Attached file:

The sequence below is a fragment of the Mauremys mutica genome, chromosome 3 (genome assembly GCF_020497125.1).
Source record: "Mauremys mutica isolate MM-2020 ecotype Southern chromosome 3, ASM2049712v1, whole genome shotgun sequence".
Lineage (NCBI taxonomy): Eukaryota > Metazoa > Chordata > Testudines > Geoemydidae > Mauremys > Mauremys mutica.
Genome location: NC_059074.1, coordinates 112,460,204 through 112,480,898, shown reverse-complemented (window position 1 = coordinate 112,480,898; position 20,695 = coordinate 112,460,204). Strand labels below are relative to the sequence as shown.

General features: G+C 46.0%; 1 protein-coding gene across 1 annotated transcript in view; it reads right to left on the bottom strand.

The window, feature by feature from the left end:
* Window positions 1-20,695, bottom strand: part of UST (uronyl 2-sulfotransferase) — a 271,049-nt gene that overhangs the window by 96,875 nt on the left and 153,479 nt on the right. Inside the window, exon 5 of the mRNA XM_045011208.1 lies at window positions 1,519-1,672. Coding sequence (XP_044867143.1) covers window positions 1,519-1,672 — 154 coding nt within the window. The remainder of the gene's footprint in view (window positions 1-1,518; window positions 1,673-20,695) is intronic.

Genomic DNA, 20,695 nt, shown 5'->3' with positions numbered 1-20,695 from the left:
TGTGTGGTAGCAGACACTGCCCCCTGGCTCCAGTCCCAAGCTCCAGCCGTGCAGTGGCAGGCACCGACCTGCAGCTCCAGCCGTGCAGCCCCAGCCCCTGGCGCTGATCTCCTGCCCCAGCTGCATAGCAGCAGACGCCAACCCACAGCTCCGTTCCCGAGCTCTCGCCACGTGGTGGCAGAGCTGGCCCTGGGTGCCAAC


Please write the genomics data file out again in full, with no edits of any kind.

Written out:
The sequence below is a fragment of the Mauremys mutica genome, chromosome 3 (genome assembly GCF_020497125.1).
Source record: "Mauremys mutica isolate MM-2020 ecotype Southern chromosome 3, ASM2049712v1, whole genome shotgun sequence".
Lineage (NCBI taxonomy): Eukaryota > Metazoa > Chordata > Testudines > Geoemydidae > Mauremys > Mauremys mutica.
Genome location: NC_059074.1, coordinates 112,460,204 through 112,480,898, shown reverse-complemented (window position 1 = coordinate 112,480,898; position 20,695 = coordinate 112,460,204). Strand labels below are relative to the sequence as shown.

General features: G+C 46.0%; 1 protein-coding gene across 1 annotated transcript in view; it reads right to left on the bottom strand.

The window, feature by feature from the left end:
* Window positions 1-20,695, bottom strand: part of UST (uronyl 2-sulfotransferase) — a 271,049-nt gene that overhangs the window by 96,875 nt on the left and 153,479 nt on the right. Inside the window, exon 5 of the mRNA XM_045011208.1 lies at window positions 1,519-1,672. Coding sequence (XP_044867143.1) covers window positions 1,519-1,672 — 154 coding nt within the window. The remainder of the gene's footprint in view (window positions 1-1,518; window positions 1,673-20,695) is intronic.

Genomic DNA, 20,695 nt, shown 5'->3' with positions numbered 1-20,695 from the left:
TGTGTGGTAGCAGACACTGCCCCCTGGCTCCAGTCCCAAGCTCCAGCCGTGCAGTGGCAGGCACCGACCTGCAGCTCCAGCCGTGCAGCCCCAGCCCCTGGCGCTGATCTCCTGCCCCAGCTGCATAGCAGCAGACGCCAACCCACAGCTCCGTTCCCGAGCTCTCGCCACGTGGTGGCAGAGCTGGCCCTGGGTGCCAAC